The Housing Ombudsman special report on Rochdale Boroughwide Housing (RBH) has exposed the organisation's institutional racism, disdain for tenants, and a reprehensible absence of human compassion and empathy: "it paints a disturbing picture of residents being judged entirely by staff members' held prejudices, lazy assumptions and an attitude towards asylum seekers and refugees that is wholly unacceptable."
The report highlights the cultural failures of RBH that have been apparent to their residents, and to Greater Manchester Tenants Union members, for a number of years:
“Our investigation found that the root cause of service failure within Rochdale Boroughwide Housing was a propensity to dismiss residents and their concerns out of hand, with staff believing that they knew better and that the expectations of their residents were unreasonable. Rochdale Boroughwide Housing is a mutual society - it is co-owned by its residents and its employees - making this attitude and the endemic 'othering' of its residents even more difficult to countenance.”
The tragic and untimely death of Awaab Ishak should have prompted a signiﬁcant shift within RBH, but the report demonstrates that this was not the case. The responses of RBH staff members to the Ombudsman's inquiries four months later have demonstrated institutional and direct racism, and dismissive, derogatory, and victim-blaming attitudes. Instead of taking responsibility for poor maintenance, persistent gatekeeping of support and resources, and the minimisation of disrepair, particularly related to damp and mould, staff members lazy and reflexive views caused them to attribute chronic damp and disrepair in people's homes to 'cultural practices' and 'lifestyle':
“Our Spotlight report found that a resident's lifestyle was often used as a reason to dismiss their concerns and apportion blame…”
“We found a culture of 'othering' of the residents lies at the heart of the issues in Rochdale Boroughwide Housing. This is a pattern of exclusion and marginalisation based on identities that are different to the norm.”
The report details the RBH response to the Ombudsman's call for evidence, only four months after the death of Awaab Ishak, which was riddled with racist and derogatory references to 'ritual bathing' 'bucket bathing' 'cultural practices' and xenophobic commentary about asylum seekers and refugees:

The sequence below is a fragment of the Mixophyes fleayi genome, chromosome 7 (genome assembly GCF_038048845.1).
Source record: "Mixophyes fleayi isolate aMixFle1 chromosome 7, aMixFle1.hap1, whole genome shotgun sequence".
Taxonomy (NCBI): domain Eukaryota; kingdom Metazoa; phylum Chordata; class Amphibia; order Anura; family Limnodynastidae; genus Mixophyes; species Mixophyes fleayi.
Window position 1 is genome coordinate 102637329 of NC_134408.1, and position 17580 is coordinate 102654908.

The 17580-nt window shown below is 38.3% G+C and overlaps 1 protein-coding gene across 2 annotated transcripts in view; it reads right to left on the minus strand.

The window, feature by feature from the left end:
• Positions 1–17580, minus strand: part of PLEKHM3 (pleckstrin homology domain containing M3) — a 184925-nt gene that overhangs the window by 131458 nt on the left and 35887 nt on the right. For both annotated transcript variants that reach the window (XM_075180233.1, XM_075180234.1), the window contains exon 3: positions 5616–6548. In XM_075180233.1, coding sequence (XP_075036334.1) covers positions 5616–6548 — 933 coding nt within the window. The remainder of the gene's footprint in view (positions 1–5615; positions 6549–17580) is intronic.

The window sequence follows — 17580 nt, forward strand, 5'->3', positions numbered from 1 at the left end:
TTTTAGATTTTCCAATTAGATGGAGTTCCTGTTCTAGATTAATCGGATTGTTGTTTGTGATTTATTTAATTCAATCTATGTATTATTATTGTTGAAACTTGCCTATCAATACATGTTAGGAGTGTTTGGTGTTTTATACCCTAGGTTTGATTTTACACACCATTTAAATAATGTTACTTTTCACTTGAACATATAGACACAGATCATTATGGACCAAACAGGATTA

“During the 2021 review, members of staff were recorded by the reviewing team as saying the following:
“the issue appeared to be the style of cooking…and the style of bathing.”
“the family used a style of bathing known as bucket bathing which is common to their culture as it is part of their culture and practice.”
“The life style choices were likely to be bucket bathing and the Tenant's cooking practices…”
“…dealt with a great many similar claims… maybe Tenants with such ritual practices…”
“These are all othering statements that demonstrates the family were not 'seen' at all - their entire treatment was based on assumptions as to who they were and how they lived. Combined together, it paints a disturbing picture of residents being judged entirely by staff members' held prejudices, lazy assumptions and an attitude towards asylum seekers and refugees that is wholly unacceptable.”
This assessment by the Ombudsman clearly fits any definition of Institutional Racism:
“Institutional racism is that which, covertly or overtly, resides in the policies, procedures, operations and culture of public or private institutions - reinforcing individual prejudices and being reinforced by them in turn.”
“The collective failure of an organisation to provide an appropriate and professional service to people because of their colour, culture or ethnic origin. It can be seen or detected in processes, attitudes and behaviour which amount to discrimination through unwitting prejudice, ignorance, thoughtlessness and racial stereotyping.”
Greater Manchester Tenants Union holds a firm belief that the interactions outlined by the Ombudsman between RBH and its tenants clearly exhibit the characteristics of institutional racism within the wider context of structural racism in UK housing.
The Inquest for Awaab Ishak was a harrowing and infuriating experience. RBH management has failed to take responsibility for their defence of wholly unacceptable, racist, and victim-blaming positions in that process. The feeble and consistent attempts to deﬂect blame from their own inadequacies revealed by this report are despicable, citing so-called 'ritual bathing' and 'cultural practices' as the root cause of severe damp and mould, these claims are not only false, but also founded on racist and anti-Black assumptions about Awaab Ishak's family, and many other tenants who's complaints of damp and mould were ignored, with the blame deflected to the convenient scapegoat, and racialised euphemism of 'cultural practices.'